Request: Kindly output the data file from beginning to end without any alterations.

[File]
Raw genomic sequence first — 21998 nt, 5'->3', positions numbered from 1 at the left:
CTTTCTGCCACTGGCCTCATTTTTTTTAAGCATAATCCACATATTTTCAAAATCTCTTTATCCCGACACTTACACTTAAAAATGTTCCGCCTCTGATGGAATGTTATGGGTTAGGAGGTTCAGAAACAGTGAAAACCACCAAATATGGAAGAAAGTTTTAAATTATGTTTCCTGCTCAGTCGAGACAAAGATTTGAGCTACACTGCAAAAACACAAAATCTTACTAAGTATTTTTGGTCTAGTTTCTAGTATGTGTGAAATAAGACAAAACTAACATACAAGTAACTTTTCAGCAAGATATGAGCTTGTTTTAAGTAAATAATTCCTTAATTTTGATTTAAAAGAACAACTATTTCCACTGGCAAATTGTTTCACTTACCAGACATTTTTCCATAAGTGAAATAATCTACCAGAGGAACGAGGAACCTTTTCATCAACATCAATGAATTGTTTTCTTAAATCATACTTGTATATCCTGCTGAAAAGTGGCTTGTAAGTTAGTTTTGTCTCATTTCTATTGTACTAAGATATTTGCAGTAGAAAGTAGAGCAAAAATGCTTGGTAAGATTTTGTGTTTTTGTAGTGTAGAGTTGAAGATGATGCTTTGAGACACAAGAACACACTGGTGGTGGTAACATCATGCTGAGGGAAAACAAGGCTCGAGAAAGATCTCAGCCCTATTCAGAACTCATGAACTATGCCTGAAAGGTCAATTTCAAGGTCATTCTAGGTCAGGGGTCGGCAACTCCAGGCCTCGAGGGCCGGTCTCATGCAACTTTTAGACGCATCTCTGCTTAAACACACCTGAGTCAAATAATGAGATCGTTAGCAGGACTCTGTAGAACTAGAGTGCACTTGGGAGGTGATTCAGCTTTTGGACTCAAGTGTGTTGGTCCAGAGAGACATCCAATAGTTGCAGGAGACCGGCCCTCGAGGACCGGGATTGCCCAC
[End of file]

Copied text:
Raw genomic sequence first — 21998 nt, 5'->3', positions numbered from 1 at the left:
CTTTCTGCCACTGGCCTCATTTTTTTTAAGCATAATCCACATATTTTCAAAATCTCTTTATCCCGACACTTACACTTAAAAATGTTCCGCCTCTGATGGAATGTTATGGGTTAGGAGGTTCAGAAACAGTGAAAACCACCAAATATGGAAGAAAGTTTTAAATTATGTTTCCTGCTCAGTCGAGACAAAGATTTGAGCTACACTGCAAAAACACAAAATCTTACTAAGTATTTTTGGTCTAGTTTCTAGTATGTGTGAAATAAGACAAAACTAACATACAAGTAACTTTTCAGCAAGATATGAGCTTGTTTTAAGTAAATAATTCCTTAATTTTGATTTAAAAGAACAACTATTTCCACTGGCAAATTGTTTCACTTACCAGACATTTTTCCATAAGTGAAATAATCTACCAGAGGAACGAGGAACCTTTTCATCAACATCAATGAATTGTTTTCTTAAATCATACTTGTATATCCTGCTGAAAAGTGGCTTGTAAGTTAGTTTTGTCTCATTTCTATTGTACTAAGATATTTGCAGTAGAAAGTAGAGCAAAAATGCTTGGTAAGATTTTGTGTTTTTGTAGTGTAGAGTTGAAGATGATGCTTTGAGACACAAGAACACACTGGTGGTGGTAACATCATGCTGAGGGAAAACAAGGCTCGAGAAAGATCTCAGCCCTATTCAGAACTCATGAACTATGCCTGAAAGGTCAATTTCAAGGTCATTCTAGGTCAGGGGTCGGCAACTCCAGGCCTCGAGGGCCGGTCTCATGCAACTTTTAGACGCATCTCTGCTTAAACACACCTGAGTCAAATAATGAGATCGTTAGCAGGACTCTGTAGAACTAGAGTGCACTTGGGAGGTGATTCAGCTTTTGGACTCAAGTGTGTTGGTCCAGAGAGACATCCAATAGTTGCAGGAGACCGGCCCTCGAGGACCGGGATTGCCCAC